There was a connection between and problem statement and the purpose statement relevant to this study, according to Lehna and McNeil (2008). The former highlighted the necessity of parents having appropriate health literacy to be able to achieve health outcomes as well as lower cost of hospitalization and reductions in the number of re-admissions, while the latter seek by research to bridge the gap between parents of different ethnic background, language and educational standard, using equipment and methodology that facilitate appropriate comparisons.

The fact that TOFHLA was the only equipment that measured health literacy in Spanish and English using real life examples was both strength and a weakness for the research study.

The use of the equipment enables similar cases under both groups to be evaluated to see where corrections can be made, and in the long run serve to improve the delivery of more accurate results and analysis. However, having only this one type of literacy measuring device, severely limit the diversity and scope of the research, especially in the sample sizes and the recruitment of care-givers who were less literate than others.

Lehna and Mc Neil during the study were only able to compare the group performance but not that of different machines under the same operating conditions, and as such the outcomes were limited.

Target Population and Sampling

Target population represent everyone within a group that a research will focus on, while sample is done when a small portion of that group is taken out to conduct a specific test using appropriate problem and purpose statements as well as other statistical techniques and equipment.

All the patient in a hospital can be defined as a target population, while if am specific department is chosen to conduct specific tests, then that department becomes a sample for the research team to  commence its work.

Target populations are therefore larger than samples and provide more depth for other sampling exercises, if the errors were made or reinforcement of results are needed.

Additionally, target populations are where researchers will be able to find the dependent and independent variables for their work and be able to determine their strengths and importance of their relationships.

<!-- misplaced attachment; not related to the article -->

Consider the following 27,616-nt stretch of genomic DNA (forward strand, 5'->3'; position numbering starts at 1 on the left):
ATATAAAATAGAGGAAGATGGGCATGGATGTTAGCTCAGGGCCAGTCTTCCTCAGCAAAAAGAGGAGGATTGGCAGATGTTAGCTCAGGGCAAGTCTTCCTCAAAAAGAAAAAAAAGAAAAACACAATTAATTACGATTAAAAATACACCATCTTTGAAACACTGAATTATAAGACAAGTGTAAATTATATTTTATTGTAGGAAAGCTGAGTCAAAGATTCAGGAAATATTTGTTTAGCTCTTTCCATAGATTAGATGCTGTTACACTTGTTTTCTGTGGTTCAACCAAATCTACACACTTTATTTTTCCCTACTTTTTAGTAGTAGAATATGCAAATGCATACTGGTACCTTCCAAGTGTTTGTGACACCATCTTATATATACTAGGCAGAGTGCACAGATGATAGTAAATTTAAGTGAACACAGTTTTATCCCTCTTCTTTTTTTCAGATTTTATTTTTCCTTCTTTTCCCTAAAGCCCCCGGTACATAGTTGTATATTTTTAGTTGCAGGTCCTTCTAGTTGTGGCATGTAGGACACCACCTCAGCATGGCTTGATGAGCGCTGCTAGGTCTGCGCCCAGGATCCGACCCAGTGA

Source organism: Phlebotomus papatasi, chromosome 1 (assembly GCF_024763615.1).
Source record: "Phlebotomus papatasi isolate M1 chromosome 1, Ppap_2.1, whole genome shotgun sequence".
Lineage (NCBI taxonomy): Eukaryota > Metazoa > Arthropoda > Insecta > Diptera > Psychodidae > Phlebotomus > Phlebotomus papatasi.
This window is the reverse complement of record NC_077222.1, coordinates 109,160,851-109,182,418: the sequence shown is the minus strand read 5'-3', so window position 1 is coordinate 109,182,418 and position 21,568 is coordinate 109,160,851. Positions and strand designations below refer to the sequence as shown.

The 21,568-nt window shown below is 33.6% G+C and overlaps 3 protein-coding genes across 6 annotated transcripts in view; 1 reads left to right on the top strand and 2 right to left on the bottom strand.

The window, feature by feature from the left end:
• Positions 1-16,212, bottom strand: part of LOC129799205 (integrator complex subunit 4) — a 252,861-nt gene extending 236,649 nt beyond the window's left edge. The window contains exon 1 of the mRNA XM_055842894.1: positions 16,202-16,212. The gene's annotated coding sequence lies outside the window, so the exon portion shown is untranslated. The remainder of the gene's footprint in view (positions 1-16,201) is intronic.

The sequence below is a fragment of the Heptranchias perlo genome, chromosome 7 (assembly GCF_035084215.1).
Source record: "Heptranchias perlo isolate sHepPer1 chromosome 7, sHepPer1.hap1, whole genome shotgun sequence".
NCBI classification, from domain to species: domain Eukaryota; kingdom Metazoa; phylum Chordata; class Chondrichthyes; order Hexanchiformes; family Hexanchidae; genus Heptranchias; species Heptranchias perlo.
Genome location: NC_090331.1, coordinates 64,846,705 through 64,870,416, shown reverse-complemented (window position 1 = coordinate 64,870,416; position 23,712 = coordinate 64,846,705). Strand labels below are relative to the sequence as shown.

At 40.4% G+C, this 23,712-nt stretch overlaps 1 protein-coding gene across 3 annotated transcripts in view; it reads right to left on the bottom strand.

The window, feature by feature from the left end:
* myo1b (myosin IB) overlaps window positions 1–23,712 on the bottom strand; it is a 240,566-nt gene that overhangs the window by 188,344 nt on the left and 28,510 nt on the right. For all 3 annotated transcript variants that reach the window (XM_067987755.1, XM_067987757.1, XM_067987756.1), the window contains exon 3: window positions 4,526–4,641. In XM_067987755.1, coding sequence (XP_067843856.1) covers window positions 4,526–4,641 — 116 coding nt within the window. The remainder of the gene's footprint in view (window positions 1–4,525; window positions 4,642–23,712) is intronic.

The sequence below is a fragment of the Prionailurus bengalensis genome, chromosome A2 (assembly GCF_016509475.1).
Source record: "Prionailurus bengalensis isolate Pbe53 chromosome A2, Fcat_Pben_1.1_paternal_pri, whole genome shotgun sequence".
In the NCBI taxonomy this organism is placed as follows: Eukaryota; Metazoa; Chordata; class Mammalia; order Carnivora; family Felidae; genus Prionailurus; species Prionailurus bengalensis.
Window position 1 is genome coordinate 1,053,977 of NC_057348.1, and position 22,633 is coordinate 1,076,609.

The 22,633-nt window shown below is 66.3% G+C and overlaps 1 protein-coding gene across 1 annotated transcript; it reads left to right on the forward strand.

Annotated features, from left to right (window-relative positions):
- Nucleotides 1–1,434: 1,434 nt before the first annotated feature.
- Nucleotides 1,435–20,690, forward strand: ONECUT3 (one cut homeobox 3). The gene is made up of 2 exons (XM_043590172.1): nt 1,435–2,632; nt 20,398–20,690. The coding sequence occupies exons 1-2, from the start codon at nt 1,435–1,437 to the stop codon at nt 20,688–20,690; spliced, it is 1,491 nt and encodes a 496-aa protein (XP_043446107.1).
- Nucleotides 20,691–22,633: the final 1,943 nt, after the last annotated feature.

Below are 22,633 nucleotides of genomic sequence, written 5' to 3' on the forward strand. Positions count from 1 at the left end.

Sampling is always a representation of the target population, and will often give researchers an indication of what to expect from the larger population as well as what kinds of strategies that may be applied successfully to correct the information gap identified.

The target population for them study conducted by Lehna and Mc Neil (2008), was all parents and care-givers with children who were cared for at the hospital that participated in the research.

A sample which was represented by N=50 and n=51 respectively for ESPO and SSOP was taken to from among the target population of parents and care-giver who spoke English and Spanish, to determine the level of health literacy among them.

The sampling technique was the same for both groups and was a source of strength for the researchers, in that they could extract and compare data from similar size population.

However, the researchers gave no indication as to the overall size of the target population, and whether the sample chosen was a true representation of all the parents and care-givers who were involved with the hospital.

It was possible to exclude care-givers who were illiterate as well as those who were literate but for unspecified reasons chose not to participate in the research. The exclusion of these participants from the sample size therefore should be seen as a weakness that will negatively impact on the target population, as their characteristics and nature would not have been captured during the study.

Conclusion

Article Critique in the final analysis will always be challenging for any individual, especially when one seek find the problem statement, the purpose statement, the currency of the literature, the methodology chosen to bridge the knowledge gap, and the presence of empirical details to determine whether the researcher had followed the correct path, were clear and objective in approach and if research study in question was feasible or not

Reference

Bennett, I. M., Robbins, S., & Haecker, T. (2003). Screening for low literacy among adult caregivers of pediatric patients. Family Medicine, 35(8), 585-590.

Burns, N., & Grove, S. (2008). The Practice of Nursing Research: Appraisal, Synthesis, and Generation of Evidence (6th edition) St. Louis, Elsevier

Coughlan, M., Cronin, P., & Ryan, F. (2007). Step by Step Guide to Research Part1: Quantitative Research British Journal of Nursing Vol.16 No.11 pp.657-158

Jones and Bartlett Learning (2012). Planning for Research Part 111 http://samples.jbpub.com/9781449631734/80142_ch04_5894.pdf

Nurss, J. R., Parker, R. M., Williams, M. V., & Baker, D. W. (1995). TOFHLA: Test of functional health literacy in adults. Snow Camp, NC: Peppercorn Books & Press Inc.

Schmeltzer, M. (2006). Gastroenterology Nursing Vol.10 Number 2 pp.186-188

www.nursingcenter.com/mc/jounalarticle?article-ID=641336

Weiss, B. D., Hart, G., McGee, D. L., & D’Estelle, S. (1992). Health status of illiterate adults: Relation between literacy and health status among persons with low literacy skills. Journal of the American Board of Family Practice, 5(3), 257-264.